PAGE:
Attention marine debris cleanup crews, beachcombers, beach visitors, and park recreation staff! Your help is needed to find transponders, released by the Tottori University of Environmental Studies (TUES) in Japan, and report such finding with a picture and its location.
As part of an on-going study* to research the movement of marine debris in the North Pacific, researchers at TUES released transponders, shaped like 2-liter orange soda bottles with an antenna, from northern Japan during four phases in June and October 2011, January 2012 and January 2013. This study is particularly relevant to the movement of the debris washed out to sea by the powerful tsunami that struck Japan on, March 11, 2011.
One transponder was found near Arch Cape, Oregon in March 2013, 21 months after it was set adrift. The founders reported it to researchers at TUES, who then asked Dr. Chan to collaborate on the study and contact the anonymous founders to learn more about the circumstances of the findings. Between 24 to 30 months after launch, the transponders’ battery life ends, and they no longer communicate their location. They drift to wherever winds and currents carry them, and the only way to find out where they end up is to physically find them and report their location.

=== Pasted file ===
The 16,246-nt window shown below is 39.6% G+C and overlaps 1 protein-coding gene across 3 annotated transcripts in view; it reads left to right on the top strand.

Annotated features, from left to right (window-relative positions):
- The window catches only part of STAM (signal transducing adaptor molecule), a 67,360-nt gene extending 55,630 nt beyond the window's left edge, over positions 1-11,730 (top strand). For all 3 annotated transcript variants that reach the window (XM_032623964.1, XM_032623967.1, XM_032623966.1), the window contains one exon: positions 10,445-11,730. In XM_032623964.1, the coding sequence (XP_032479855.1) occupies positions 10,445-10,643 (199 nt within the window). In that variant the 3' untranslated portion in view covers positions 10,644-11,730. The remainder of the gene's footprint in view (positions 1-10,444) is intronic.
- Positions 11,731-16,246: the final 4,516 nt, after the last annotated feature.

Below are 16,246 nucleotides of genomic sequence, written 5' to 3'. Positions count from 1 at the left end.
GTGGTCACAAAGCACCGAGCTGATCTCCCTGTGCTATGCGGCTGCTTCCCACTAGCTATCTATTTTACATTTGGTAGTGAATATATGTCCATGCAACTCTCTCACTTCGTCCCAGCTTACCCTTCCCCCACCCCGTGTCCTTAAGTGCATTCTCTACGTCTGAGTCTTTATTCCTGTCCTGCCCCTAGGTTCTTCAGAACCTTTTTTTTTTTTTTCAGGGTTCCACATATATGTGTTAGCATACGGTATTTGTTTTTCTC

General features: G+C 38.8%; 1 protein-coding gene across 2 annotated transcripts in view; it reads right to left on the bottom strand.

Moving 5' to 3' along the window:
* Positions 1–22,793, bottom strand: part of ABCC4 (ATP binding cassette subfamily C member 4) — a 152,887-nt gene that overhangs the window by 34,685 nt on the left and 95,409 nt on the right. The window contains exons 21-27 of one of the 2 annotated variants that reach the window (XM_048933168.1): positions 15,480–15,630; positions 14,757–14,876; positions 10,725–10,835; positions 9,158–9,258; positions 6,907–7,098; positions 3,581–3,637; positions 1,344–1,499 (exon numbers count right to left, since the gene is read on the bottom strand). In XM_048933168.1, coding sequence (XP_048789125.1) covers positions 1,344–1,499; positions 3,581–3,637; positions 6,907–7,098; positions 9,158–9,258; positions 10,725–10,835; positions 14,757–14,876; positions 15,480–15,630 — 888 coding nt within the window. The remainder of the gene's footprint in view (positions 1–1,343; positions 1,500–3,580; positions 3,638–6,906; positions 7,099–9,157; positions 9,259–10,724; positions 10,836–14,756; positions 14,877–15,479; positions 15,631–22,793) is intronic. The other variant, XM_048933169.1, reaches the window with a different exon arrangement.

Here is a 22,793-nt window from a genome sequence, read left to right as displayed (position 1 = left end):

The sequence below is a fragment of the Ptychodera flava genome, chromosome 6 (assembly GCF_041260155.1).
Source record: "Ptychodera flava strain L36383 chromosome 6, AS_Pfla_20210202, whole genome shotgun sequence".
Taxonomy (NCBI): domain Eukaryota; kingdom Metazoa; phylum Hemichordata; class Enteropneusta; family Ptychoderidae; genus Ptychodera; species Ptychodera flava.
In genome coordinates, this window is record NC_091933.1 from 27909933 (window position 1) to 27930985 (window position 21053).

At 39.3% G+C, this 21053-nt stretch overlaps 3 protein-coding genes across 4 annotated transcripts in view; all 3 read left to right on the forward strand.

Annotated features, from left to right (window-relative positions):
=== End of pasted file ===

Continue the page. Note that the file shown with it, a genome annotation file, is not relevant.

So next time you go to the beach, remember to look for a transponder that looks like an orange soda bottle – but is far from it. However, safety first: Don’t pick up or move any item that could be hazardous or toxic. Call your local authorities.
You can report the transponder finding to Dr. Samuel Chan at the Oregon Sea Grant College program based at Oregon State University (firstname.lastname@example.org), or to a NOAA Marine Debris Program Regional Coordinator in your region.
For more information on the study, and maps of the transponders tracking, please check http://tkserv.kankyo-u.ac.jp/research/sri/field/002/results/trackinginfo/. The website is primarily in Japanese, but it provides English translations.
*Research on Prevention of Secondary Disaster by Investigation of Drift Routes of Marine Debris Generated from the Tsunami Following the Great East Japan Earthquake